While my love of PB&J is based primarily on nostalgia at this point, I feel different about grilled cheese. Sure, it is a childhood favorite for many, I’ve only really rediscovered it since I started making it w/cheese other than the orange slice of Kraft American cheese we all grew up with. American cheese just sort tastes blandly salty to me. If you want to have some real fun with your grilled cheese, start using more flavorful, “stinkier” cheeses. Obviously, you need a cheese that will melt. (Parmigiano Reggiano, despite the great flavor, melts terribly.) My personal favorites are the stronger variants in the Swiss cheese family, like Gruyère, Emmental, or Raclette. (The traditional cheese for fondue, so you know it melts well.) I think strong Cheddars work well too, as they mellow a bit after a trip across the grill.
I suspect for my readership outside the East coast, an explanation of this might be in order. Soft shell crabs are crabs that have recently shed their hard shell and are still soft on the outside. They’re only usually available from May to September but their peak season is really only between June and July. Most commonly they’re deep-fried because their soft, delicate texture doesn’t really handle other cooking methods very well. If you’re a true “softie” purist, all you need are two slices of white bread, a squirt of lemon, and maybe a big of tartar sauce to make a good soft shell crab sandwich. Lettuce and tomato are also common, and as the sandwich above shows, using a nice roll doesn’t hurt either. Unlike with hard-shell crabs, which you cover in Old Bay or other spices, soft-shells are seasoned much more delicately in order to maintain the crab’s subtle flavors.
8. Pimento Cheese
Yes, I know. Pimento cheese sandwiches are really Southern. But, they’re also really, really good too. I first had it only last year, while visiting the family of Sam’s girlfriend in Georgia. Prior to that, I swear I had never tasted the stuff. I only knew it as the sandwich that folks eat at the Masters. But wow, what a discovery. The stuff is great. I can’t say I know much about the apparently endless varieties available in the South, but clearly I need to explore them further.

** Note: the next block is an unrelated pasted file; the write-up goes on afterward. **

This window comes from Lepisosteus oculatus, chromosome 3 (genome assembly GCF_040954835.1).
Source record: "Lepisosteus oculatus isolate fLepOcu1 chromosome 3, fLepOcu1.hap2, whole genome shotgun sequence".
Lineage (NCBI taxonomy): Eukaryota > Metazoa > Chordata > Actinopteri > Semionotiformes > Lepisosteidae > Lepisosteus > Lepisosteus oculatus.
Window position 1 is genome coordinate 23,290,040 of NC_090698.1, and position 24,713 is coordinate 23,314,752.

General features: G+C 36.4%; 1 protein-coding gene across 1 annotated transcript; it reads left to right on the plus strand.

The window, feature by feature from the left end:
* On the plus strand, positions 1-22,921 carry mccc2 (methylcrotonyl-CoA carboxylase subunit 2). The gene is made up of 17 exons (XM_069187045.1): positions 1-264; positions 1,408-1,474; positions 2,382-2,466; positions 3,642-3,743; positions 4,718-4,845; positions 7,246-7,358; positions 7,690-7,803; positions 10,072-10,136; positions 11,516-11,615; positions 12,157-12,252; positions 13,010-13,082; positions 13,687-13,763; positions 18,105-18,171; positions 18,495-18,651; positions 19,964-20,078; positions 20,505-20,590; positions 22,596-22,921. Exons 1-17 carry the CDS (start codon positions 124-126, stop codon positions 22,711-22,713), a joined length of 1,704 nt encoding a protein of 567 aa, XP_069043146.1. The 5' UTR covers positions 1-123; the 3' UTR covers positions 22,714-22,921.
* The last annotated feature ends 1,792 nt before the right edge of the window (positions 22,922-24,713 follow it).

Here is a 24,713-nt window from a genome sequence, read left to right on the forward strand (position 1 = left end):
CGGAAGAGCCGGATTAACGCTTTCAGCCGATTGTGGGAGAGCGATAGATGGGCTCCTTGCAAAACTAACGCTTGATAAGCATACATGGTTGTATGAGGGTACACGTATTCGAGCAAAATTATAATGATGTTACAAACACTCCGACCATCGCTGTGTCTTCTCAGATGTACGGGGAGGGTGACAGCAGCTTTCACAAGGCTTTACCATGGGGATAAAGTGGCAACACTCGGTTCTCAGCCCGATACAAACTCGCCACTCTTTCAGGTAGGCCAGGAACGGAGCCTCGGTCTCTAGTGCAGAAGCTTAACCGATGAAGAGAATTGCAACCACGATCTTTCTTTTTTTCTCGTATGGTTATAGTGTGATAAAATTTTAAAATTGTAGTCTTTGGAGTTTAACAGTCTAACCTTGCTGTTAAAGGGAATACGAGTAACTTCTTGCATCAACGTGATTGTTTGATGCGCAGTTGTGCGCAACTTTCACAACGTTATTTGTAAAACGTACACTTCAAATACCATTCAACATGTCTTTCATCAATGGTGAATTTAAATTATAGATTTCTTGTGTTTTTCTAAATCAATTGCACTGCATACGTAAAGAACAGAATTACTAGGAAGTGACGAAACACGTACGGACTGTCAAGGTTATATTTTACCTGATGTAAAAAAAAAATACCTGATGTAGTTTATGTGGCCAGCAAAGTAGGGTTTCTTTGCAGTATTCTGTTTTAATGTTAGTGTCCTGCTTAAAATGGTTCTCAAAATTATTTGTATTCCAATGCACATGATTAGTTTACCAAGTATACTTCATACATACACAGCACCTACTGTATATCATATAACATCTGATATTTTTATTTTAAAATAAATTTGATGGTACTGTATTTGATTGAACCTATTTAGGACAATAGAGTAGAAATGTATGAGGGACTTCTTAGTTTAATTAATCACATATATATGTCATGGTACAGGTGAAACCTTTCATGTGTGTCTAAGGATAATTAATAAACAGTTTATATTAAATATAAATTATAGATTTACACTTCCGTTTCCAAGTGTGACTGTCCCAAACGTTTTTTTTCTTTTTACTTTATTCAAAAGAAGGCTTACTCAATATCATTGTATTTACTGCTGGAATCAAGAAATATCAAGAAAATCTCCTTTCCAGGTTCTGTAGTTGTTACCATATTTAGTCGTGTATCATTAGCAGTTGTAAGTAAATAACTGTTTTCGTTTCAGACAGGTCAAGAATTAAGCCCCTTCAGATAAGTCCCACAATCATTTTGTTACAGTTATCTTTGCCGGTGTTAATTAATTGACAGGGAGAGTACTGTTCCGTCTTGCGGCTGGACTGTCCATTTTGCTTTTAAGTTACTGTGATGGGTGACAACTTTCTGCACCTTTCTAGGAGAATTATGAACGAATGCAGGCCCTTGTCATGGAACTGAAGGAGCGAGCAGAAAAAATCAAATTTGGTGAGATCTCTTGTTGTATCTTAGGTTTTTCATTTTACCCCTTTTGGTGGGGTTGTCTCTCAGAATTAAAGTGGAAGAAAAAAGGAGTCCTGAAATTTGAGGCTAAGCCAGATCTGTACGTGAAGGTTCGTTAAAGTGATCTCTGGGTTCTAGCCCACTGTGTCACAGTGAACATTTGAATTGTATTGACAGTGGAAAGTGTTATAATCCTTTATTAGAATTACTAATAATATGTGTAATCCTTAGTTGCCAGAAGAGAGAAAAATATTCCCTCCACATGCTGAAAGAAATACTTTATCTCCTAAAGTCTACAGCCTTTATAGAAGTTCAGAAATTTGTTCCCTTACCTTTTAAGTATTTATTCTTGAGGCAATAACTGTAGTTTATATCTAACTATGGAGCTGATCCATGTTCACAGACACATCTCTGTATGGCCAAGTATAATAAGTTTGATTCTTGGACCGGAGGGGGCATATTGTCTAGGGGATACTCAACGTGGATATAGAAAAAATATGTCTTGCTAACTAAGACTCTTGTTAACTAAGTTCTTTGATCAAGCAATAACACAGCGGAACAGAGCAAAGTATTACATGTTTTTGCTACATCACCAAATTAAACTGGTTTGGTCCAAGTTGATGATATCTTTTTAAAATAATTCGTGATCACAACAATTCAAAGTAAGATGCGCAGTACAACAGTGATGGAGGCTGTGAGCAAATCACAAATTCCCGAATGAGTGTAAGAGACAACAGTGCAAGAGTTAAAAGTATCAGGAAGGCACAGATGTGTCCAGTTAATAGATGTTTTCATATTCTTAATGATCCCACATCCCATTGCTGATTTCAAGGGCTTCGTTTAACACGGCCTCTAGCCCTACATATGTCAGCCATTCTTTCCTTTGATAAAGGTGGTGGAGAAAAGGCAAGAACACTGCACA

9. Fresh Turkey
What I’m talking about here is not the standard, run-of-the-mill “turkey sandwich.” This sandwich involves actual turkey cut off a whole bird that’s been roasted. I take this sandwich one of two ways. If it’s using the Thanksgiving leftovers, I definitely build something like in the photo above adding leftover stuffing and cranberry sauce. But that isn’t the only way to do it. When my family used to visit the beach in Lewes, Delaware, there was a little store not far from our house that sold these “fresh turkey” sandwiches that were nothing more that turkey cut fresh off the bird, a bit of lettuce, and a touch of mayo tossed into a soft white sub roll. To this day, it’s still one the best beach lunches I’ve ever had.
An oldie, but still a classic. It’s not hard to figure why it’s so good. Bacon is good under almost any circumstance. The lettuce provides a counterpoint of freshness to the bacon’s saltiness, the tomatoes (if they’re actually ripe) add some sweetness, and the mayo rounds it all off. It’s great and it’s actually pretty hard to screw up. You can “fancy” them up, as was the fad a few years ago, but it’s really one of those sandwiches that’s just as good in its simpler, old-fashioned form.
So that’s my list and I’m sticking to it.
This week, I put the question of “what’s your favorite sandwich” out to my friends and here are their responses.
BLT with Provolone
Don’t know if it qualifies as a sandwich exactly, but I LOVE a plain bagel with nova and cream cheese, topped with tomato and onions. It’ll kill me, but I could eat that every day for the rest of my life.
Grilled cheese – American on white – with a side of fries.
Curried chicken salad with golden raisins I make myself on whole wheat toast. If it’s [a] restaurant, a pastrami sandwich at Katz’s.
Buffalo steak cut on the bias, goat cheese and caramelized onions on fresh baguette. Its cheap too.
What is your favorite sandwich? Let us know in the comments below.
All photos used via Creative Commons License